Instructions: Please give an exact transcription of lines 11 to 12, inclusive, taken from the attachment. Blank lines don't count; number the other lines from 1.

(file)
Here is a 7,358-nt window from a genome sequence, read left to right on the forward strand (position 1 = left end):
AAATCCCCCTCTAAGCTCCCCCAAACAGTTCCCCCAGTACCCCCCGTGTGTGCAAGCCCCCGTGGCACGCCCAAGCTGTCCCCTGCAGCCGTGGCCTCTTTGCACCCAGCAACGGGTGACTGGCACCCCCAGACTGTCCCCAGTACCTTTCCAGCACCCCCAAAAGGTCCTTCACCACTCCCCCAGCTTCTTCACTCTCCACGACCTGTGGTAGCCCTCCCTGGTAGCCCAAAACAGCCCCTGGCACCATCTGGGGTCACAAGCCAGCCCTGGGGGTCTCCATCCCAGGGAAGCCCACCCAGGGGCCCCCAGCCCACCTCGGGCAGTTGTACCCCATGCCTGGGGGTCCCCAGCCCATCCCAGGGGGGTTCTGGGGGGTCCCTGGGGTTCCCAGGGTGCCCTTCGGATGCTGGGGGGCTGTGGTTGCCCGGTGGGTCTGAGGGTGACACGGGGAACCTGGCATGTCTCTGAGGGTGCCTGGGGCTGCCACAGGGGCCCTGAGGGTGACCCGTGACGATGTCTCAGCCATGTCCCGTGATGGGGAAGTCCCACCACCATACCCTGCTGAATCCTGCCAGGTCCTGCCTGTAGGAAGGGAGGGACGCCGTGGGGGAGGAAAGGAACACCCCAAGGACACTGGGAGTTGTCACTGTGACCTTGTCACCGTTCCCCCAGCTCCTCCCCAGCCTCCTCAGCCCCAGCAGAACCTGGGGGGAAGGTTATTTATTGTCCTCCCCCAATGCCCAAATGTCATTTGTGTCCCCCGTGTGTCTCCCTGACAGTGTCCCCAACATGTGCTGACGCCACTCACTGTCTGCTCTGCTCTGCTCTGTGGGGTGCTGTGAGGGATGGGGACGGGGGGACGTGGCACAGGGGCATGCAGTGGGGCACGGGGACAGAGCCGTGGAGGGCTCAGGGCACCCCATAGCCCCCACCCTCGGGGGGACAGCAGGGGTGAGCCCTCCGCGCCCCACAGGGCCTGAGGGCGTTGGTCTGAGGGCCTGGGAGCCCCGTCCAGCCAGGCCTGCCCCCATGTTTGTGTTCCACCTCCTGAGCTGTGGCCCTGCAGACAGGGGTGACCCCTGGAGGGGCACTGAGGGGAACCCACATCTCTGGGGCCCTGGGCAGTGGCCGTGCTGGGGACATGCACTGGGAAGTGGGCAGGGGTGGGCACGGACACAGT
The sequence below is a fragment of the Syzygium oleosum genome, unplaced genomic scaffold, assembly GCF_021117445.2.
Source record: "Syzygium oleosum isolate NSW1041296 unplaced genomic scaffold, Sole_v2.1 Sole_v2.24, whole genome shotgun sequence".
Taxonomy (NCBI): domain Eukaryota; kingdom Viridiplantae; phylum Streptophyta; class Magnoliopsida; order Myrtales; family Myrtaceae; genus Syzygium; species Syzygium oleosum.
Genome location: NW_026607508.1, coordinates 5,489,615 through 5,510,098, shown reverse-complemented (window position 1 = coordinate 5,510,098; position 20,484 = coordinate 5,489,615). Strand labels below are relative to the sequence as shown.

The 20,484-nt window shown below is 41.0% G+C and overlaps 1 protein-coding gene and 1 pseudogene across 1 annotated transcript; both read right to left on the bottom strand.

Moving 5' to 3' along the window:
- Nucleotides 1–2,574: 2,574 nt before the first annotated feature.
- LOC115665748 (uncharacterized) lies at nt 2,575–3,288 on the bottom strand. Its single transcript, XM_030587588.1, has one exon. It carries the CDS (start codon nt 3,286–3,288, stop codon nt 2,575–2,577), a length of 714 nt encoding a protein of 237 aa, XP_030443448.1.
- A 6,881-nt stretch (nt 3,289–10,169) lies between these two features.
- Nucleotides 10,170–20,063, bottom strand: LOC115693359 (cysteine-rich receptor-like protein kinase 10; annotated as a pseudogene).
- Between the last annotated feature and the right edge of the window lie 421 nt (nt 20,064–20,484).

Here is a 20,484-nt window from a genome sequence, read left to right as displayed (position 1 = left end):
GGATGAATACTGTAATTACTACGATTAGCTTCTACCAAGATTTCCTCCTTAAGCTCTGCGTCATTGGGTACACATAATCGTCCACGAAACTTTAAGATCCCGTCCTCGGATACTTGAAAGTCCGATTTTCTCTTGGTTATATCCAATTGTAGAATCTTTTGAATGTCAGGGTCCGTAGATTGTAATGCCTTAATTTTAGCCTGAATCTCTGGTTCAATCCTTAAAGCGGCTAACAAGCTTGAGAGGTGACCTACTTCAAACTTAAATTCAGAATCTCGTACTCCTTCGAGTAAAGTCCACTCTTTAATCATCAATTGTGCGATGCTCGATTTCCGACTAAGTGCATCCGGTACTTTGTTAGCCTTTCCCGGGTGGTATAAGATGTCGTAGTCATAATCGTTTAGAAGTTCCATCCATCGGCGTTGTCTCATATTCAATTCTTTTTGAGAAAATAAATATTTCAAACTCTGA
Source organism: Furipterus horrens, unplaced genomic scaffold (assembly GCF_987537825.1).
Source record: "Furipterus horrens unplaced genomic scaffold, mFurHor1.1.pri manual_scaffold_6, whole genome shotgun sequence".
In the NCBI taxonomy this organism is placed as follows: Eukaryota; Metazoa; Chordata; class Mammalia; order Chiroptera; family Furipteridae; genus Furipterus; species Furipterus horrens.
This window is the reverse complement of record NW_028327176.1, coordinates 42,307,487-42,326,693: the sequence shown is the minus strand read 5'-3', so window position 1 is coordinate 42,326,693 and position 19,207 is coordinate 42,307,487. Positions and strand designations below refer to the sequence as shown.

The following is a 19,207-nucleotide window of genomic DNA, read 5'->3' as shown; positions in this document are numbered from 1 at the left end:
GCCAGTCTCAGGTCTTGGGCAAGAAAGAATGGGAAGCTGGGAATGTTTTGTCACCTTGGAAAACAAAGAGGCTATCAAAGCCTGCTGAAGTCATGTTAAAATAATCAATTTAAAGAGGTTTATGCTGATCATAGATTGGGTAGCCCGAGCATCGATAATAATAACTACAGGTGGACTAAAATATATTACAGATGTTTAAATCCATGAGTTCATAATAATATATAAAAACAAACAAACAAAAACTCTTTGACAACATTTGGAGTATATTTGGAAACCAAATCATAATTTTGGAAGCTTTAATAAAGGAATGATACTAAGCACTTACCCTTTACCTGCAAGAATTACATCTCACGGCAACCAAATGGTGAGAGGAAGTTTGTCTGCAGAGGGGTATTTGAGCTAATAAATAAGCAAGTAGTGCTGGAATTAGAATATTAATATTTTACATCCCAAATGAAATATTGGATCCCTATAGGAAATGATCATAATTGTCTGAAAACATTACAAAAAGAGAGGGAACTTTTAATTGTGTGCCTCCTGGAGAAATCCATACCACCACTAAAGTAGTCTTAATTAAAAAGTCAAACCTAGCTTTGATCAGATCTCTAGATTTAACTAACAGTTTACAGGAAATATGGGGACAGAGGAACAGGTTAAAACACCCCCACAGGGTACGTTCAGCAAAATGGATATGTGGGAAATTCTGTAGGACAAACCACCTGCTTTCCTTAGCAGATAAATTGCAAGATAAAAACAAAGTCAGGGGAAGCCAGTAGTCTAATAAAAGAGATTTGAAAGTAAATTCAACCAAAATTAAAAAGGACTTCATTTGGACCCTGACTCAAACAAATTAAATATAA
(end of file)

- A 6,881-nt stretch (nt 3,289–10,169) lies between these two features.
- Nucleotides 10,170–20,063, bottom strand: LOC115693359 (cysteine-rich receptor-like protein kinase 10; annotated as a pseudogene).